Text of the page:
Here's how to avoid harmful antibacterial chemicals in school supplies.
• Learn the code words. For personal care items regulated by the
FDA—products like toothpaste, mouthwash, and soaps—triclosan is listed on
the ingredients label. The EPA is in charge of pesticide regulation of
triclosan in other types of products, such as back-to-school binders,
clothing, rulers, and scissors, but the agency isn't set to take another
look at triclosan until 2013.
To avoid tricloscan in back-to-school products, stay away from ones that use
the terms below. Important note: Not all products that list “Microban” or
“antimicrobial” contain triclosan, but some likely do. The only way to be
100 percent sure that they don’t contain triclosan is to avoid such products
altogether, or to call the manufacturer and ask.
3. Lexol 300
4. Irgasan DP-300
5. Biofresh (Note: The trademark on this fiber ran out earlier this year,
and there’s no mention of it on the website of its manufacturer, Sterling
Chemical. So it's uncertain how many products containing it are still on the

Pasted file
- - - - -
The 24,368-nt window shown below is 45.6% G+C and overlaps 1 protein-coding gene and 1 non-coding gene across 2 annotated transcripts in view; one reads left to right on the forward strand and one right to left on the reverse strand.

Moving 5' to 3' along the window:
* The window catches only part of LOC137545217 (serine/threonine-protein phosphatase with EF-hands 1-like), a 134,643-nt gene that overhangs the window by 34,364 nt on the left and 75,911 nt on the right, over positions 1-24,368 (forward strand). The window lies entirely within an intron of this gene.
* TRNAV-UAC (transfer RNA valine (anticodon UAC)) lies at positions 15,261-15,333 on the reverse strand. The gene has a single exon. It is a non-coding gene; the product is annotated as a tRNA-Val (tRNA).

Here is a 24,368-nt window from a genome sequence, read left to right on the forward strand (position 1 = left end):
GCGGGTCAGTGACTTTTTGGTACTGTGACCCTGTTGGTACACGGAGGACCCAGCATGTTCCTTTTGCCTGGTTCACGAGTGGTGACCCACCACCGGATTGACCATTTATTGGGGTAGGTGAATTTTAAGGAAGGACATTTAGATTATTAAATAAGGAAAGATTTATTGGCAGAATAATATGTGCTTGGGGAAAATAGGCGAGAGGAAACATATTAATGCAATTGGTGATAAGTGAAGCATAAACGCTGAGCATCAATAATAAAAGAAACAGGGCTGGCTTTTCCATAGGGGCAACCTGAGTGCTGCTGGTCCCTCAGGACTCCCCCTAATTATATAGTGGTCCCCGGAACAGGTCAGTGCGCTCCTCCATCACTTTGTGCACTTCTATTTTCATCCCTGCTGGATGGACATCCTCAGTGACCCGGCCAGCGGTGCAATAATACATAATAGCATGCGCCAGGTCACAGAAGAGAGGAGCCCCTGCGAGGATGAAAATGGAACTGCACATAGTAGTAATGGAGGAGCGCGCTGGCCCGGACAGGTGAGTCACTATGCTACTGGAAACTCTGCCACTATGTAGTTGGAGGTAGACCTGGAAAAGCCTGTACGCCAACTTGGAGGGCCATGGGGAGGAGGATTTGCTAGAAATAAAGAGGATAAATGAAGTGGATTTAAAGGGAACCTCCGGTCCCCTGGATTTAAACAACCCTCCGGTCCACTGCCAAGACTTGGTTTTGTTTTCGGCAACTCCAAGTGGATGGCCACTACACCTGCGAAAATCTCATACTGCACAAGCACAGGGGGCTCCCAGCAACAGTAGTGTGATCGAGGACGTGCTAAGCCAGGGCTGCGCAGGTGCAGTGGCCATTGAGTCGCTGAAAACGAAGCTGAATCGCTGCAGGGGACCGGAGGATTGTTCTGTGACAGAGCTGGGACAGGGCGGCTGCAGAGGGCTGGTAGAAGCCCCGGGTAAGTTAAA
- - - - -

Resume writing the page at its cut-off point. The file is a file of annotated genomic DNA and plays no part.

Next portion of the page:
• Choose safer sanitation methods. For germ control and infectious disease prevention, the recommendations are unanimous among the FDA and major medical associations: Just wash your hands using regular soap and water. (Follow these proper hand-washing techniques to stop the spread of colds and flu.) If you're not near a sink, FDA recommends an alcohol-based hand sanitizer with an alcohol concentration between 60 and 95 percent for effective germ-killing.
• Choose safer products. Look for backpacks made from untreated natural fibers, like those from the company Ecogear, and personal care products from companies pledging to not use triclosan.
For more nontoxic back-to-school ideas, check out Rodale.com's Nontoxic Back-to-School Shopping Guide e-book on sale now!